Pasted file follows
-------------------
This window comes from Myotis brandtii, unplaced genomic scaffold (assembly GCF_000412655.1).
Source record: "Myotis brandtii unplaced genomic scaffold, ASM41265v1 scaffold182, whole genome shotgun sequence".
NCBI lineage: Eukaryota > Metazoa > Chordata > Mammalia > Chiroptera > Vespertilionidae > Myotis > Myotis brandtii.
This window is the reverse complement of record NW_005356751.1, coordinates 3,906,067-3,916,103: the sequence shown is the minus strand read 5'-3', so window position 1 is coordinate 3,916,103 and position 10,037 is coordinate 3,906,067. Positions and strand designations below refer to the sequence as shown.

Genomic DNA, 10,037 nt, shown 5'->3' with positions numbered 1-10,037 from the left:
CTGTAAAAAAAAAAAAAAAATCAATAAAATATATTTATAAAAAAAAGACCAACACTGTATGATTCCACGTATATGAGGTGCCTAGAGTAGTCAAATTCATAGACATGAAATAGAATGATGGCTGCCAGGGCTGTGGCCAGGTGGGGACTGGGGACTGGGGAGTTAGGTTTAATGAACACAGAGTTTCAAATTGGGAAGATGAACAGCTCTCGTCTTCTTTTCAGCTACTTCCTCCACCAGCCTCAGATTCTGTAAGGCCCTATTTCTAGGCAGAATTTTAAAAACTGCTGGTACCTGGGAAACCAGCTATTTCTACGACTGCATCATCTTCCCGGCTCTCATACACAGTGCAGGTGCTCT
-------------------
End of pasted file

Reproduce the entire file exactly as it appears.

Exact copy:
This window comes from Myotis brandtii, unplaced genomic scaffold (assembly GCF_000412655.1).
Source record: "Myotis brandtii unplaced genomic scaffold, ASM41265v1 scaffold182, whole genome shotgun sequence".
NCBI lineage: Eukaryota > Metazoa > Chordata > Mammalia > Chiroptera > Vespertilionidae > Myotis > Myotis brandtii.
This window is the reverse complement of record NW_005356751.1, coordinates 3,906,067-3,916,103: the sequence shown is the minus strand read 5'-3', so window position 1 is coordinate 3,916,103 and position 10,037 is coordinate 3,906,067. Positions and strand designations below refer to the sequence as shown.

Genomic DNA, 10,037 nt, shown 5'->3' with positions numbered 1-10,037 from the left:
CTGTAAAAAAAAAAAAAAAATCAATAAAATATATTTATAAAAAAAAGACCAACACTGTATGATTCCACGTATATGAGGTGCCTAGAGTAGTCAAATTCATAGACATGAAATAGAATGATGGCTGCCAGGGCTGTGGCCAGGTGGGGACTGGGGACTGGGGAGTTAGGTTTAATGAACACAGAGTTTCAAATTGGGAAGATGAACAGCTCTCGTCTTCTTTTCAGCTACTTCCTCCACCAGCCTCAGATTCTGTAAGGCCCTATTTCTAGGCAGAATTTTAAAAACTGCTGGTACCTGGGAAACCAGCTATTTCTACGACTGCATCATCTTCCCGGCTCTCATACACAGTGCAGGTGCTCT